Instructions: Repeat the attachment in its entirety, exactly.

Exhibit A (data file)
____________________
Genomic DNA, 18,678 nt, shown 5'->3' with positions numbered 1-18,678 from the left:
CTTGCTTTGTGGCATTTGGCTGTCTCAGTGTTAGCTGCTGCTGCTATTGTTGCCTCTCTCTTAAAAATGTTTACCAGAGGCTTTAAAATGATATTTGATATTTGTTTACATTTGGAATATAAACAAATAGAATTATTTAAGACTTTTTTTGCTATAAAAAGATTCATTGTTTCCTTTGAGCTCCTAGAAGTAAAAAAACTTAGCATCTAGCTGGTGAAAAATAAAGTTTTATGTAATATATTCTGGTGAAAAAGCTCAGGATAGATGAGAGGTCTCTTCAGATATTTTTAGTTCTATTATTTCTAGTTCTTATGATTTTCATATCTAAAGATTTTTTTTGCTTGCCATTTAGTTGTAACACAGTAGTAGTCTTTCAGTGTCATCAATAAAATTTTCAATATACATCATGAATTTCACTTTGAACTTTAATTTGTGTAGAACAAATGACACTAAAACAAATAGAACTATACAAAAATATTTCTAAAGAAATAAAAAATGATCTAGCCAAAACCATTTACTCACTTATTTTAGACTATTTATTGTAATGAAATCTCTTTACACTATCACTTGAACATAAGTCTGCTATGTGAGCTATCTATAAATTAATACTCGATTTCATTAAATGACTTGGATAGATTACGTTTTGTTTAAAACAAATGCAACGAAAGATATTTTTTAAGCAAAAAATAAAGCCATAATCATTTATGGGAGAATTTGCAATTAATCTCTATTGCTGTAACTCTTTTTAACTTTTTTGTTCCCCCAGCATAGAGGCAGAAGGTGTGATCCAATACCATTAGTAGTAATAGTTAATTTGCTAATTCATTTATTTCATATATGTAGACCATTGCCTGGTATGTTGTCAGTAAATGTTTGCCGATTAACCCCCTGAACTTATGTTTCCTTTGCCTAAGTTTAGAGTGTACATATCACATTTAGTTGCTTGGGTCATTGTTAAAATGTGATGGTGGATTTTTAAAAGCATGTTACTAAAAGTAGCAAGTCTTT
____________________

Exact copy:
Genomic DNA, 18,678 nt, shown 5'->3' with positions numbered 1-18,678 from the left:
CTTGCTTTGTGGCATTTGGCTGTCTCAGTGTTAGCTGCTGCTGCTATTGTTGCCTCTCTCTTAAAAATGTTTACCAGAGGCTTTAAAATGATATTTGATATTTGTTTACATTTGGAATATAAACAAATAGAATTATTTAAGACTTTTTTTGCTATAAAAAGATTCATTGTTTCCTTTGAGCTCCTAGAAGTAAAAAAACTTAGCATCTAGCTGGTGAAAAATAAAGTTTTATGTAATATATTCTGGTGAAAAAGCTCAGGATAGATGAGAGGTCTCTTCAGATATTTTTAGTTCTATTATTTCTAGTTCTTATGATTTTCATATCTAAAGATTTTTTTTGCTTGCCATTTAGTTGTAACACAGTAGTAGTCTTTCAGTGTCATCAATAAAATTTTCAATATACATCATGAATTTCACTTTGAACTTTAATTTGTGTAGAACAAATGACACTAAAACAAATAGAACTATACAAAAATATTTCTAAAGAAATAAAAAATGATCTAGCCAAAACCATTTACTCACTTATTTTAGACTATTTATTGTAATGAAATCTCTTTACACTATCACTTGAACATAAGTCTGCTATGTGAGCTATCTATAAATTAATACTCGATTTCATTAAATGACTTGGATAGATTACGTTTTGTTTAAAACAAATGCAACGAAAGATATTTTTTAAGCAAAAAATAAAGCCATAATCATTTATGGGAGAATTTGCAATTAATCTCTATTGCTGTAACTCTTTTTAACTTTTTTGTTCCCCCAGCATAGAGGCAGAAGGTGTGATCCAATACCATTAGTAGTAATAGTTAATTTGCTAATTCATTTATTTCATATATGTAGACCATTGCCTGGTATGTTGTCAGTAAATGTTTGCCGATTAACCCCCTGAACTTATGTTTCCTTTGCCTAAGTTTAGAGTGTACATATCACATTTAGTTGCTTGGGTCATTGTTAAAATGTGATGGTGGATTTTTAAAAGCATGTTACTAAAAGTAGCAAGTCTTT